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TKART magazine Editorial | Impossible overtakings: Thonon & de Brabander, two bends from the 2011 KZ1 world cup title in Genk
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Mattia Livraghi
21 April 2022

Overtaking is one of the key moments of a kart race, if not the "key moment" par excellence. But not all overtakings are the same, the contrary is true: it can be easy, risky, clean, spectacular... Among all of them, in this special edition of the "Editorial" column we are, however, solely interested in one type: that of "Impossible Overtakings" . Gestures for the most unthinkable, almost insane. Flashes of genius that happen because someone believed in the impossible and because, often, someone else wanted to avoid ending up out of the race, facilitating the manoeuver that would in fact otherwise be... Impossible! Flashes of genius that happen because someone believed in the impossible and because, often, someone else has deliberately or involuntarily facilitated a manoeuvre that otherwise, would be just ... Impossible! Like the time in Genk (KZ1 final of the CIK-FIA World Cup) when Jonathan Thonon overtook Yannick de Brabander two bends from the chequered flag, to win his fourth world cup title. When everything seemed finished, when the result seemed already decided. Instead, it went like this. How? Those directly involved tell us about it.


Belgium, Sunday 4 September 2011. The stage is the “Home of Champions” in Genk, the track that is about to host the most important race of the international karting season dedicated to shifter karts: the KZ1 CIK-FIA World Cup. The starting grid of KZ1, the highest class of karting, was made up of the most important drivers of that period: Davide Forè, Marco Ardigò, Sauro Cesetti, Alessandro Piccini, Bas Lammers, Arnaud Kozlinski, Jeremy Iglesias, Rick Dreezen, Paolo De Conto, Patrik Hajek, Anthony Abbasse, Simo Puhakka, Jonathan Thonon, Yannick de Brabander and so on and so forth. But it was only two names, the last two, that indelibly marked the history of that race. Both originally from Belgium, both with what it takes to dispute what, despite being a World Cup, is defined as the "KZ1 World Championship", right on the home track. But nationality and talent are really the only two elements that unite them. Thonon, nicknamed “the Cannibal” for his insatiable hunger for victory, is already a three-time winner of a KZ1 world title. De Brabander, for his part, won a World Cup in 2009, but in the Super KF single-speed class. Extremely fast, extremely controversial for his swaggering attitudes on the track (often contested by his opponents), he too has a nickname: “the Gasket” (literally “Seal”). The nickname comes from a poet of engines (and not only) such as Franco Drudi, the historic head of the TM Racing racing department. His maxims, his "pearls", are often memorable and ironic.

Born in 1986, Jonathan Thonon is one of the most successful drivers of the early 21st century. Among his many successes, four KZ1 CIK-FIA World Cups (2007, 2008, 2009 and 2011), the WSK World Series KZ2 in 2010, the European KZ1 championship in 2008 and the ICA European championship in 2002 stand out. He was with CRG for almost his whole career, but in recent years he has been a standard bearer of Praga Karts. Now he works as a driver coach.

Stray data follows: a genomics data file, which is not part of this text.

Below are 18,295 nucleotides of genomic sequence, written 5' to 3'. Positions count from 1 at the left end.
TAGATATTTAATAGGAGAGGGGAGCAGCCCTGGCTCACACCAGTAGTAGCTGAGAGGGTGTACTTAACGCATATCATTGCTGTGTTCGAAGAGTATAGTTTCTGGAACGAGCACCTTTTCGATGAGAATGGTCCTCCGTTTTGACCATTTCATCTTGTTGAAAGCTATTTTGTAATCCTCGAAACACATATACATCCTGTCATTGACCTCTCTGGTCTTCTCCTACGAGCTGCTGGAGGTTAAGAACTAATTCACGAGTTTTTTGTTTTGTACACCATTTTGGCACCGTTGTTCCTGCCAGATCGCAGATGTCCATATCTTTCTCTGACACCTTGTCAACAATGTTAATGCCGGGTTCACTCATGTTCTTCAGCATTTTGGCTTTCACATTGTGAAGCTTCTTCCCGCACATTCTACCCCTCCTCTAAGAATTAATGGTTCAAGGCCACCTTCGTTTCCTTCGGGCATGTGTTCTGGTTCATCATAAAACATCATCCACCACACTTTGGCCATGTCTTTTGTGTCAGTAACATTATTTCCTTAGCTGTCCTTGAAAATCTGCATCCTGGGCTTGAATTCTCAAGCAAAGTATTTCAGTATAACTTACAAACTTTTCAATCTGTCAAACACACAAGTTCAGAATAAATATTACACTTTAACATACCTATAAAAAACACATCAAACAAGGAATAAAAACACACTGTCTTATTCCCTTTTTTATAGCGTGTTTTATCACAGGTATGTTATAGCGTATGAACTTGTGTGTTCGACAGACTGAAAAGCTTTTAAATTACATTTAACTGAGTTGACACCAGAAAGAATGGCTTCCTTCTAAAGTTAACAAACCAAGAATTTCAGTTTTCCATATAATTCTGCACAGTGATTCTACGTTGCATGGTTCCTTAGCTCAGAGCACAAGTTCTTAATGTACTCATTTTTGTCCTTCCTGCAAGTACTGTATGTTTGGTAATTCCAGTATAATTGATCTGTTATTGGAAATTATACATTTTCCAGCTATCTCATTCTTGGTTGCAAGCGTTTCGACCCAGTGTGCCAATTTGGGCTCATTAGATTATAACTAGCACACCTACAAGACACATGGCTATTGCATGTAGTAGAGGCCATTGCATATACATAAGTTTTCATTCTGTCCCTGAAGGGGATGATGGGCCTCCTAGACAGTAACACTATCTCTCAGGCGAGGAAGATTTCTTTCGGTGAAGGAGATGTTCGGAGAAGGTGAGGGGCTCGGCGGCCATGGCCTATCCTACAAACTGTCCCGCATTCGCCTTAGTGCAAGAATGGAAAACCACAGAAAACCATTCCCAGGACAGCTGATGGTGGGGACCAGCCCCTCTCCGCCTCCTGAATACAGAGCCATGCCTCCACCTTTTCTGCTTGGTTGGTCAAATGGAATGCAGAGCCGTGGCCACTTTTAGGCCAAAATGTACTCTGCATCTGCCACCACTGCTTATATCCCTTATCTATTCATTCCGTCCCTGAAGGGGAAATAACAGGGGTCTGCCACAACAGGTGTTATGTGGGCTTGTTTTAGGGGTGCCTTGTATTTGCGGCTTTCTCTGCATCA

De Brabander did not escape Drudi who nicknamed him this way because he is very thin, therefore "thin" like a gasket and like the latter, he knows how to be the perfect element to be interposed between the seat and the steering wheel, to complete a winning package. Thonon came to Genk as the favourite aboard his Maxter-powered CRG and, after winning the pre-final in the rain, was ready to start from pole position on a dry track. However, he was not really sure he could win: "I can't go into details, but there was a problem," Jonathan reveals. "In the evening before the race, I had a meeting with Tinini (Giancarlo, owner of CRG, editor's note) and the engineer Tec-Sav: we realised that the way it was going it would not be possible to win the 'world championship'. We talked for half an hour and decided to make a series of changes, which proved to be perfect for Sunday". On balance, however, he was "the Cannibal" starting from the best position. In fact, de Brabander would "only" start from the eighth spot on the grid. Even Yannick, at the wheel of his TM-powered Formula K, had some difficulties, as he himself told us: “On Saturday, in one of the heats, I had an accident with Thomas Mich. The chassis folded: it was three centimetres higher on one side than the other. We had to straighten it because it was a prototype that we were testing for the following year. We only had two: one for me and one for my teammate Antonio Piccioni. Furthermore, it was the same chassis used a few months earlier in the WSK race in Zuera, in which we doubled up on our debut with a kart built entirely by Formula K, since up to that moment the chassis had been supplied to us by Parolin.

Born in 1991, Yannick de Brabander was an absolute protagonist in the early years of the new millennium. Among his international victories, the World Cup Super KF stand out in 2009, the two Winter Cups (in 2008 in KF1 and in 2007 in KF2) and the WSK International Series KF2 in 2007. He mainly raced for Formula K and Maranello Kart. Now he works in his father's company and builds roofs.

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